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Whilst nature answered only to the changing seasons, so too did man coexist in natural balance. However, we also have to accept the harsh reality that people who once worked the land have moved away. Now though, Wildland’s fervent desire is to see local communities thrive once more and to have those those that have left the Highlands come back; bringing with them all-new skills and all-new visions for the way that people can work and live here.

“When we try to pick out anything by itself, we find it hitched to everything else in the Universe.”

John Muir
Scottish-American naturalist, author, environmental philosopher, glaciologist.

With regards to the land itself, there is no other project comprising this scale or scope in the UK. No other project offering such maximal altitudinal range from sea level to mountain peak and from the warmth of lowland shelter to remote and inaccessible peaks; a landscape manifesting all the signs of rebirth and varied enough to mitigate the effects of climate change.

Across the extent of the Wildland holdings are the fullest range of habitats. Forest, montane, peatlands, watercourses, grasslands and coastline habitats all serve to create a thriving ecosystem. However, heather and gorse, the picture postcard image of the Highlands, are also unnatural monocultures and an outcome of overgrazing or burning. Today, Wildland is implementing considerable focus towards the restoration of the ancient peatlands prevalent across large parts of the landscape.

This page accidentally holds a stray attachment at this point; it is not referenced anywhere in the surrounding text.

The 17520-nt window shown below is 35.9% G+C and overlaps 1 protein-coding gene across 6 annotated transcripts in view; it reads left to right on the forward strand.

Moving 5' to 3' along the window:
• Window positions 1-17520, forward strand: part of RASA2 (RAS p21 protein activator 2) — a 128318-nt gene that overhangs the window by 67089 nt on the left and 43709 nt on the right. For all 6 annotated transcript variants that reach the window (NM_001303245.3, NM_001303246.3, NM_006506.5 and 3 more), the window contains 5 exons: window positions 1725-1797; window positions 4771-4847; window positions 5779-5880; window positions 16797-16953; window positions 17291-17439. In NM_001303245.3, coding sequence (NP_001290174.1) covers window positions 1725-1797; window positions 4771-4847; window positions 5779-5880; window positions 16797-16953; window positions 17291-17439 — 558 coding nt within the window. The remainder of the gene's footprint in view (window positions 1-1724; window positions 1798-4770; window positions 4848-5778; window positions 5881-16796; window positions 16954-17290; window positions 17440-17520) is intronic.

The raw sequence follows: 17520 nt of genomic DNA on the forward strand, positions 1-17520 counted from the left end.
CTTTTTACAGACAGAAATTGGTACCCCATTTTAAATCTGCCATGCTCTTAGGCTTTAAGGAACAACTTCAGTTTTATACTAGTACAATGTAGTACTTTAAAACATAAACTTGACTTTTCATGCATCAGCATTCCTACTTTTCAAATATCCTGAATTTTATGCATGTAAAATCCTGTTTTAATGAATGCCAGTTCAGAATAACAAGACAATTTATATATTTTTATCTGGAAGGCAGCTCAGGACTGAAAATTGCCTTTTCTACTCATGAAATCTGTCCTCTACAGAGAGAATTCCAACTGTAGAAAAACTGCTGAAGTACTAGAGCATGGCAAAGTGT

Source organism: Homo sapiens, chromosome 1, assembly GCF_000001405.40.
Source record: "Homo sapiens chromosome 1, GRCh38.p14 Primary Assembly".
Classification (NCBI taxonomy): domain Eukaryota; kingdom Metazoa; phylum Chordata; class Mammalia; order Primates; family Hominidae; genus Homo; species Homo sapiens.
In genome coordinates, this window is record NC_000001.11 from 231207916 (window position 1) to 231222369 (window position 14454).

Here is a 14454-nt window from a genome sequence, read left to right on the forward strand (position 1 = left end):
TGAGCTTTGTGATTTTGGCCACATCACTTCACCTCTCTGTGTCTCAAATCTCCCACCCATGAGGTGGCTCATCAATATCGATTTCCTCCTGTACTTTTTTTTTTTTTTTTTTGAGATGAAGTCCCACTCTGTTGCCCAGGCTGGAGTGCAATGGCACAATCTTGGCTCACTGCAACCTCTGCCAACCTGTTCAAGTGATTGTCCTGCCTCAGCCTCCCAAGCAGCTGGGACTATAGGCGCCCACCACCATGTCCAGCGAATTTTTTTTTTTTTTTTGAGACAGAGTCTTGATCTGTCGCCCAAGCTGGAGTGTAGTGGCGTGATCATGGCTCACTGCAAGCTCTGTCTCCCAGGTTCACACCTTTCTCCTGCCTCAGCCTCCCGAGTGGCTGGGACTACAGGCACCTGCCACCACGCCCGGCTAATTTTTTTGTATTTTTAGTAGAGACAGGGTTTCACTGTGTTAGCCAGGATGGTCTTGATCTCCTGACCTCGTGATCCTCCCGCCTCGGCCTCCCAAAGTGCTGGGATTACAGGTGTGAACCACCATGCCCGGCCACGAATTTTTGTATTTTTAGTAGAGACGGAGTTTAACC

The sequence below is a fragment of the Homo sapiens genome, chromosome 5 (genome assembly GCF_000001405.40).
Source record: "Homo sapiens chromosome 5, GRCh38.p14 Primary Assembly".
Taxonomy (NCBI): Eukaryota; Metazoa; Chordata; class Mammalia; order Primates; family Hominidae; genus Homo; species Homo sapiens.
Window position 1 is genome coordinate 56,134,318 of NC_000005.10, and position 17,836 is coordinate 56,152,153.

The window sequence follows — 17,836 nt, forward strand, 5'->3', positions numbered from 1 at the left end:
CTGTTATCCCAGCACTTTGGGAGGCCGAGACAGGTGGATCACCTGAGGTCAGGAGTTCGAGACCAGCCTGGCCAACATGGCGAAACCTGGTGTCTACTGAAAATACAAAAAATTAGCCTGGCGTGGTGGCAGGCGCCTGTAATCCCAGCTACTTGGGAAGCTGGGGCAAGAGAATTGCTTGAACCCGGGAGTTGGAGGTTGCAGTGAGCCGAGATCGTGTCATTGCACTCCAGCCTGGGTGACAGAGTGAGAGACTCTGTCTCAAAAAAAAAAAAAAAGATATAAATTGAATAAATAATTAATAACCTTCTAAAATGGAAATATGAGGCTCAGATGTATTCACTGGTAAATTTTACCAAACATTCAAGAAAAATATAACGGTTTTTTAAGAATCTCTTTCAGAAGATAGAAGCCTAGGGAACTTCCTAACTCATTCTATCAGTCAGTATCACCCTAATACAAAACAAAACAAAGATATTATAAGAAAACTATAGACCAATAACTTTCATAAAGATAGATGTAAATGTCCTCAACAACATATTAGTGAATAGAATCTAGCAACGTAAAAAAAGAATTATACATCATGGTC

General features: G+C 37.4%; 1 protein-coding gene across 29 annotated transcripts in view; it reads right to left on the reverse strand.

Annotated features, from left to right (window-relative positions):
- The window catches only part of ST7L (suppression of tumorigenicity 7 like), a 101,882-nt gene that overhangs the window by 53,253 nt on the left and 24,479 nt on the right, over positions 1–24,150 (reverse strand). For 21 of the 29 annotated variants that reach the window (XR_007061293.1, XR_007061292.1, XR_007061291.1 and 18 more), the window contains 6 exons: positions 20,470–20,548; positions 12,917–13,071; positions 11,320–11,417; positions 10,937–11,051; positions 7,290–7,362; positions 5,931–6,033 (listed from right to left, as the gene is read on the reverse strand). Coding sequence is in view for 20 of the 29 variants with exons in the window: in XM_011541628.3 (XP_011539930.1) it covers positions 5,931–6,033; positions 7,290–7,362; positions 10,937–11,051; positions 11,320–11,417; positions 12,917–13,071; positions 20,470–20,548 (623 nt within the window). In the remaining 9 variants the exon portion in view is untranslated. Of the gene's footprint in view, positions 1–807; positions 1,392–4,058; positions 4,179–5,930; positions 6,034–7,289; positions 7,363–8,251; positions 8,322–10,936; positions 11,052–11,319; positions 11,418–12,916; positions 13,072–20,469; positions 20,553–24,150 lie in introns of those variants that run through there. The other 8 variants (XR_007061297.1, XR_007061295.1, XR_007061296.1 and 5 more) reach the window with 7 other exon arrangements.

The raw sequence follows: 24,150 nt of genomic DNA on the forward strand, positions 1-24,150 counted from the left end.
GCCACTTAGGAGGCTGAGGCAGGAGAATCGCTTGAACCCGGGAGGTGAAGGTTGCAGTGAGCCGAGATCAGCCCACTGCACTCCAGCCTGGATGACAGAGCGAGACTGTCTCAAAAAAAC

Achieving fine quality woodlands through Wildland is but the first step. Over time, establishing woodlands and their associated plant and animal communities will be surveyed allowing us to monitor the progress of our vision and the effectiveness of the natural processes we seek to enable. Re-establishing thriving woodlands and forests is the critical foundation. As the climate warms, a woodland grouse that needs to migrate to higher altitude tree cover cannot if there’s simply no higher wooded areas to migrate to, or no wooded avenues to safely travel through.

…we must not forget the simple fundamental fact that healthy woodland is the provider of both the shelter and the larder for all of the wildlife that lives within it.

Our parts of the Scottish Highlands provide us with the stage to build on this wonderful country’s greatest natural capital asset. In restoring long derelict properties in innovative and always stylish ways we can make this asset, these landscapes, accessible to ever greater numbers of visitors. …visitors who in turn directly support the work and underpin a process wherein this tourism aspect also creates jobs and directly contributes to the local economies.